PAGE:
Blast kills 42, wounds dozens in Pakistani seaport city of Karachi

Story highlights

  • Rescue workers continue to discover bodies, a Karachi official says
  • The blast apparently targeted Shiites in Karachi, police say
  • A timing device triggered the 150 kilograms of explosives, police say
  • Police say the death toll could rise as more bodies are found in rubble
At least 42 people died and another 145 were wounded in a massive car bombing Sunday in the large Pakistani seaport city of Karachi, authorities said.
The toll could rise as rescue workers continued to recover bodies early Monday, said Syed Hashim Raza Zaidi, the top government official in Karachi.
The blast apparently targeted Shiite Muslims who lived in buildings surrounding where the vehicle, loaded with 150 kilograms of explosives, was parked, according to senior Karachi police official Rao Anwar Ahmed.
A timing device triggered the explosion next to a market in Karachi's Abbas town, Ahmed said.
Two explosions were initially reported, but the second blast has been attributed to a pipe that exploded as a result of the bombing, he added.
As of about midnight Sunday, no militant groups were known to have claimed responsibility, said Zaidi.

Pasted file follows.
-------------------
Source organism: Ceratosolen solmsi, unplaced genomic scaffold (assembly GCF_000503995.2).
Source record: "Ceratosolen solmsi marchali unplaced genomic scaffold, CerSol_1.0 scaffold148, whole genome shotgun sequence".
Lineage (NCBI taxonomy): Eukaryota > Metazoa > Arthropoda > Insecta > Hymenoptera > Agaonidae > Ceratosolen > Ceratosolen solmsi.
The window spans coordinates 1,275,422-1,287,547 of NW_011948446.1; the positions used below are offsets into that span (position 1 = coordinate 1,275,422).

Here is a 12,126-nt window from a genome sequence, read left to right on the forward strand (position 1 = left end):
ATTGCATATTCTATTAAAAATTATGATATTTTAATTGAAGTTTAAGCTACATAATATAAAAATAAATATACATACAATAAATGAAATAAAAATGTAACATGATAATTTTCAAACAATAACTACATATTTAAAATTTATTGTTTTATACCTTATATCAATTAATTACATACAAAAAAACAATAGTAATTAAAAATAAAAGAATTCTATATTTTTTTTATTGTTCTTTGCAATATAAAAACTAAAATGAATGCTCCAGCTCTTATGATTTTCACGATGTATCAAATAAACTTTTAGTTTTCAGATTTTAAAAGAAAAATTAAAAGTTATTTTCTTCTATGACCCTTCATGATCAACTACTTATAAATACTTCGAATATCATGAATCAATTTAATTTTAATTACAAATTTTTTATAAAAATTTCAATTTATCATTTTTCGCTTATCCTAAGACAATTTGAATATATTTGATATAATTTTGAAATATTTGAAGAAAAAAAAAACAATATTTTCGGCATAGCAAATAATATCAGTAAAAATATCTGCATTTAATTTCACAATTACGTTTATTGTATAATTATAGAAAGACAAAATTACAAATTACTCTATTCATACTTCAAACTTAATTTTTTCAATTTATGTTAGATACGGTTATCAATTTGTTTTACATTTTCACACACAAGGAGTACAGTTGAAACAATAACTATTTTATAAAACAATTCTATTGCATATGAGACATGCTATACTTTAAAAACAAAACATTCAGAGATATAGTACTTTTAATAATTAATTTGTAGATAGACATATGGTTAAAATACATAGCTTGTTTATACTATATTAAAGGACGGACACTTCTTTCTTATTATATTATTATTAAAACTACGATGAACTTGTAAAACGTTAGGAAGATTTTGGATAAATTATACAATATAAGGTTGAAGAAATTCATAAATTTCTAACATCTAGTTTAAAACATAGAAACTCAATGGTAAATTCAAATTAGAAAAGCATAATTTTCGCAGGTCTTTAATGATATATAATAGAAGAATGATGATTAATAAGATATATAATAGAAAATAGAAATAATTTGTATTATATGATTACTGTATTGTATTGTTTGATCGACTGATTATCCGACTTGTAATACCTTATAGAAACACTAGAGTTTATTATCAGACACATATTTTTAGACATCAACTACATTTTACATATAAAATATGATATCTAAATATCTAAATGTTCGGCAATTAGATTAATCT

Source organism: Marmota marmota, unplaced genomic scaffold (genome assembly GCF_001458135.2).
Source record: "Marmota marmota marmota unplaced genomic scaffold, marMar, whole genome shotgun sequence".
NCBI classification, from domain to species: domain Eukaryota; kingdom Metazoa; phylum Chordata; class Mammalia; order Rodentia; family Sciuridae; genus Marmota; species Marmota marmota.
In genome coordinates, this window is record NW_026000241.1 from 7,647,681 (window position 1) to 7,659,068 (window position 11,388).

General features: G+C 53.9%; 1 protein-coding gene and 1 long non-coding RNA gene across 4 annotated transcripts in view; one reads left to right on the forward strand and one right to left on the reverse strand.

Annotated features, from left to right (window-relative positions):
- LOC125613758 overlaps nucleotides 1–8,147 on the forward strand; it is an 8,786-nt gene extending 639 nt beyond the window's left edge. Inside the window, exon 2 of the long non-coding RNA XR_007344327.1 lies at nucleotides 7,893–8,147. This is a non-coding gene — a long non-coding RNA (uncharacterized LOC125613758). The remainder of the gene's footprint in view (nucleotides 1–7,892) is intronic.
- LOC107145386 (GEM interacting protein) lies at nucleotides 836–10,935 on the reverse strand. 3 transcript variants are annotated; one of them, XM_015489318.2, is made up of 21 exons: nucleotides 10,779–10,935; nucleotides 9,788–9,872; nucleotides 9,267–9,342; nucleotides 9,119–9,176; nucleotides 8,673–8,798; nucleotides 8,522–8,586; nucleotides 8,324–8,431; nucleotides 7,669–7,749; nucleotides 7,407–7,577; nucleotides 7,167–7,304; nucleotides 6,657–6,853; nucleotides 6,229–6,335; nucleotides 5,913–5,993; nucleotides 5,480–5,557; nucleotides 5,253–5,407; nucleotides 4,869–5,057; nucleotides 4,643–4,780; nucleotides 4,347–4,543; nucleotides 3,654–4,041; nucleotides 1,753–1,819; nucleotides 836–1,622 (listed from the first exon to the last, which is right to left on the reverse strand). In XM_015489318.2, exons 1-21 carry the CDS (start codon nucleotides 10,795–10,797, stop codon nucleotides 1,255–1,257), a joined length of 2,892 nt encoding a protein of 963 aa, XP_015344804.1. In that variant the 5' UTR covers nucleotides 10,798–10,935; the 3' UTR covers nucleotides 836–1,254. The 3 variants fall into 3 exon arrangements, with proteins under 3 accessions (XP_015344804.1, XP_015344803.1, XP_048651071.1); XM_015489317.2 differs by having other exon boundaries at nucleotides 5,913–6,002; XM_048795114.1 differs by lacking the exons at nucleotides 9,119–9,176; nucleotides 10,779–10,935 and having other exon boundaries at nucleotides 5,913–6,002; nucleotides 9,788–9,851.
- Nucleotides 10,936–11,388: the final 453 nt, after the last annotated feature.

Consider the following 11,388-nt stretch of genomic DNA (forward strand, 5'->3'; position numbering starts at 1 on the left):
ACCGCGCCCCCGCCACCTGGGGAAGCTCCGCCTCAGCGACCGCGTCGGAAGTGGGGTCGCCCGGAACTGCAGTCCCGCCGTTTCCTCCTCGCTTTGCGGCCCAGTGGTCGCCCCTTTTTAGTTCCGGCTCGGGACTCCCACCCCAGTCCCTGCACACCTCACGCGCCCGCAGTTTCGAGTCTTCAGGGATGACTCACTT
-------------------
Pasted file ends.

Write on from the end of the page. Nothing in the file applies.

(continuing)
Pakistan's Prime Minister Raja Pervez Ashraf and President Asif Ali Zardari both immediately condemned the attack.
"Expressing sympathies with the bereaved families, the president directed the authorities concerned to ensure that the best medical treatment was provided to the injured," a statement from Zardari said.
Pakistani has seen several such deadly attacks in recent years, including one last month that struck a crowded marketplace on the outskirts of Quetta that killed at least 89 people and wounded at least 180 others. That blast followed a January day of bomb attacks targeting Shiites in Quetta that left at least 85 people dead.
On February 1, a suicide bomber detonated his explosives near a marketplace in the northern Pakistan city of Hangu near the Afghanistan border, killing at least 23 people.
Such violence is a common problem in the volatile Khyber Pakhtunkhwa province, which, like Quetta's home province of Balochistan, borders Afghanistan.
Karachi, meanwhile, is some 1,350 kilometers (840 miles) south of Hangu and 800 kilometers (about 500 miles) from Quetta on Pakistan's southern coast. Situated along the Arabian Sea, it is the South Asian country's financial center and its most populated city.
Still, despite its distance from Pakistan's tumultuous western border areas, Karachi has not been entirely immune to violence.
In February 2010, for instance, at least 18 people died in blasts targeting a bus full of Shiite religious observers and another in front of a hospital. And in late 2009, a suicide bombing targeting a Shiite procession moving through Karachi killed at least 40 people.